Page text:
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Plants infected with black rot have yellow to brown patches around the leaf margins.

Cole Crops

Black Rot

Pathogen: Xanthomonas campestris pv. campestris

(Reviewed 6/07, updated 6/07)

In this Guideline:


SYMPTOMS AND SIGNS

Black rot symptoms vary depending on the environmental conditions. Early in disease development, typical symptoms consist of angular or V-shaped chlorotic lesions along the leaf edges. With time these lesions will dry up and turn tan or brown. Black veins are often seen within these tan lesions, though they may not always develop. Severely infected leaves may wither and drop off the plant. If systemic infection has taken place, the vascular tissues in petioles and main stems can also turn black. If temperatures are cool, however, symptoms may not be expressed. Atypical symptoms, such as small, brown specks, may also occur and mimic other bacterial diseases.

COMMENTS ON THE DISEASE

The most severe losses from black rot have occurred in cabbage and cauliflower; crucifers grown for seed production crops can also be severely damaged. Black rot development is favored by warm, humid conditions. Splashing water from rain or sprinklers spreads the pathogen from plant to plant. Xanthomonas campestris pv. campestris is introduced into greenhouse or field situations primarily on seeds. The bacterium can also survive in soil if infected plant residues have not decomposed. Many cruciferous weeds are important reservoirs of the pathogen.

MANAGEMENT

Because the pathogen may survive in infected plant debris, do not plant a crucifer crop more often than every 2 years in any infested field. When possible, implement crop rotations using nonhosts. Some resistant cabbage cultivars are available.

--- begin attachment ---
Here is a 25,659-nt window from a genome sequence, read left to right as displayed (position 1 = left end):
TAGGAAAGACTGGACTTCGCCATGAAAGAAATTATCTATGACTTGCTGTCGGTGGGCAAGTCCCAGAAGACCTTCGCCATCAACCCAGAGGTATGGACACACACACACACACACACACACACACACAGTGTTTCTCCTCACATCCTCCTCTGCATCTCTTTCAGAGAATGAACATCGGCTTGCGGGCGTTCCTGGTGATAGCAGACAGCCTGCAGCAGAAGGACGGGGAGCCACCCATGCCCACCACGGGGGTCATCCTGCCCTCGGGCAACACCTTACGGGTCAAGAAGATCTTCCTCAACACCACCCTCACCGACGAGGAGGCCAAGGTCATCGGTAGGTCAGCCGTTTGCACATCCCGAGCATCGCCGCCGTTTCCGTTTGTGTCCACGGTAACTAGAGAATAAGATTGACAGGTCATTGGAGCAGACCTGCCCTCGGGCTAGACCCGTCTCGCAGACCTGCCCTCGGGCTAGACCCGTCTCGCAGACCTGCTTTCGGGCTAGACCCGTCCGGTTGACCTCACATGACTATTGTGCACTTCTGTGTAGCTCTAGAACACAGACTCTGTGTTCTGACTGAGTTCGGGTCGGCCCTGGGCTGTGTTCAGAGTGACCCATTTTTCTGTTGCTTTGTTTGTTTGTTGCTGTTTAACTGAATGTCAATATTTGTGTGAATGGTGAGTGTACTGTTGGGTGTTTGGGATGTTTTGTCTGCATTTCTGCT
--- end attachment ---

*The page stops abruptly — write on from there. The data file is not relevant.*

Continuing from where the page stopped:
Many cruciferous weeds host bacteria and must be controlled to prevent continued contamination. Remove weed and volunteer crucifers from production areas. Deep plowing can speed decomposition of infected plant debris, but care must be taken to bury all debris. Avoid sprinkler irrigation wherever possible, and do not plant infested fields during winter and spring when heavy rainfall occurs.

The bacterium can be carried on or in the seed. Plant seed that is free from the pathogen. Seed should be assayed to determine cleanliness, and it can be hot water treated to reduce infestation; however, hot water or other treatments are not 100% effective and may reduce germination. Transplants produced for field planting should likewise be disease-free. Clipping or mowing transplants before planting may result in widespread contamination of transplants.

Organically Acceptable Methods
Crop rotation, the use of resistant cultivars, weed management in the field and surrounding areas, and the use of pathogen-free seed and transplants are acceptable management strategies in an organically certified crop.

PUBLICATION

[UC Peer Reviewed]

UC IPM Pest Management Guidelines: Cole Crops
UC ANR Publication 3442
Diseases
S. T. Koike, UC Cooperative Extension, Monterey County
K. V. Subbarao, Plant Pathology,UC Davis, Salinas

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